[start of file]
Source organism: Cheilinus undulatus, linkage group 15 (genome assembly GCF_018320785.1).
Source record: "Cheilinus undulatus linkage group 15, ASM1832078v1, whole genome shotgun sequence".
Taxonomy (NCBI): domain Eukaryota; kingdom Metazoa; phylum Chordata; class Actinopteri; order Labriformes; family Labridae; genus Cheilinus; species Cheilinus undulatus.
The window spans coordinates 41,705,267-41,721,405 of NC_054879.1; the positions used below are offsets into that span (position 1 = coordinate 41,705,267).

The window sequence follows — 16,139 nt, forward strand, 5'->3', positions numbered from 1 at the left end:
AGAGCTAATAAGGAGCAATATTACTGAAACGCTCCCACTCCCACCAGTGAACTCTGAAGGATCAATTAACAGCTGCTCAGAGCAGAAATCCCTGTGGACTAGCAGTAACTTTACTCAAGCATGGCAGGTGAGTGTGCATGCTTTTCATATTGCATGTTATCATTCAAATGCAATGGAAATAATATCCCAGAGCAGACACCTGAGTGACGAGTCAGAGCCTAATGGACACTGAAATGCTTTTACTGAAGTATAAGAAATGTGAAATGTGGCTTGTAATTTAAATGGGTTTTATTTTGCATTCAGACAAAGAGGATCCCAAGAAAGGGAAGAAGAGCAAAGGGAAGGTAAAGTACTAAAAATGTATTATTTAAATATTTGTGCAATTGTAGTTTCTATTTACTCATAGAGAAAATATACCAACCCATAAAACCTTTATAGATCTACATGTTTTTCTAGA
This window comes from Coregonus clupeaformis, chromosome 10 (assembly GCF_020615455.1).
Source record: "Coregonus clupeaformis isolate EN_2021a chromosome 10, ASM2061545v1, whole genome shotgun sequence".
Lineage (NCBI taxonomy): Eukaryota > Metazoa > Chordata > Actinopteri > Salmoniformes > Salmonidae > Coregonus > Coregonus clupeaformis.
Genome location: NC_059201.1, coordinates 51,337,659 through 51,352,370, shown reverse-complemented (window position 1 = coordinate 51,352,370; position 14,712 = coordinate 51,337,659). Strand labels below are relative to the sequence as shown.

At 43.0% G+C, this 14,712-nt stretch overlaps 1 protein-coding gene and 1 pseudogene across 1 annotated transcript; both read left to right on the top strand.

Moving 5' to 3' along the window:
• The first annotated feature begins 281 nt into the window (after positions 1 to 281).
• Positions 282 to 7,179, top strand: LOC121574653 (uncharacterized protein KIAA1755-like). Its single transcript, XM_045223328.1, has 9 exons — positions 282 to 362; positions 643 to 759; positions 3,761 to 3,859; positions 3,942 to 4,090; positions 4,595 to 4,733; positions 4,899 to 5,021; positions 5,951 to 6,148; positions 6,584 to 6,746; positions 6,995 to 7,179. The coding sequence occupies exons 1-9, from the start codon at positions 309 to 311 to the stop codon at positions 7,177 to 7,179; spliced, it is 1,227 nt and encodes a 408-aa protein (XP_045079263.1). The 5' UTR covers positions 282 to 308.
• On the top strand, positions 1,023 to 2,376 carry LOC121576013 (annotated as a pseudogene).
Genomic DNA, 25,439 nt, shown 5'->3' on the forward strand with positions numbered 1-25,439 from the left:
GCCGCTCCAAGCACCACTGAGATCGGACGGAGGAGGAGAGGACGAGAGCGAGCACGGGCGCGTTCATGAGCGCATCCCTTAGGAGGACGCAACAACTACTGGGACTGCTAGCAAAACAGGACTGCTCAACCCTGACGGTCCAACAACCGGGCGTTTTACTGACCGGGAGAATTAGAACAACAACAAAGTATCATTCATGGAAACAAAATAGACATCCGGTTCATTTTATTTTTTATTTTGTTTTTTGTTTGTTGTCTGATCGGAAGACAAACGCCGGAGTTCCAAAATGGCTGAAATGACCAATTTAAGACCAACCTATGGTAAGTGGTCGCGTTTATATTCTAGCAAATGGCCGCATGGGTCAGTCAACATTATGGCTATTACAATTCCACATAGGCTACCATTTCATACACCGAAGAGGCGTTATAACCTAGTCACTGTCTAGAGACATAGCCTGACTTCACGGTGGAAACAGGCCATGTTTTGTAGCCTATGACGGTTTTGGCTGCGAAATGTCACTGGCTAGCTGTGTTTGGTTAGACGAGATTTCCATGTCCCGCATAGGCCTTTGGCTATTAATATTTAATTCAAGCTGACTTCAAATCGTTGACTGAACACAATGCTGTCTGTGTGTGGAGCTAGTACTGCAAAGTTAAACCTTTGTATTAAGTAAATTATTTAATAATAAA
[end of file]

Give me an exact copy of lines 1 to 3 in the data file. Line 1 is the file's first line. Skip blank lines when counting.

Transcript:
Source organism: Cheilinus undulatus, linkage group 15 (genome assembly GCF_018320785.1).
Source record: "Cheilinus undulatus linkage group 15, ASM1832078v1, whole genome shotgun sequence".
Taxonomy (NCBI): domain Eukaryota; kingdom Metazoa; phylum Chordata; class Actinopteri; order Labriformes; family Labridae; genus Cheilinus; species Cheilinus undulatus.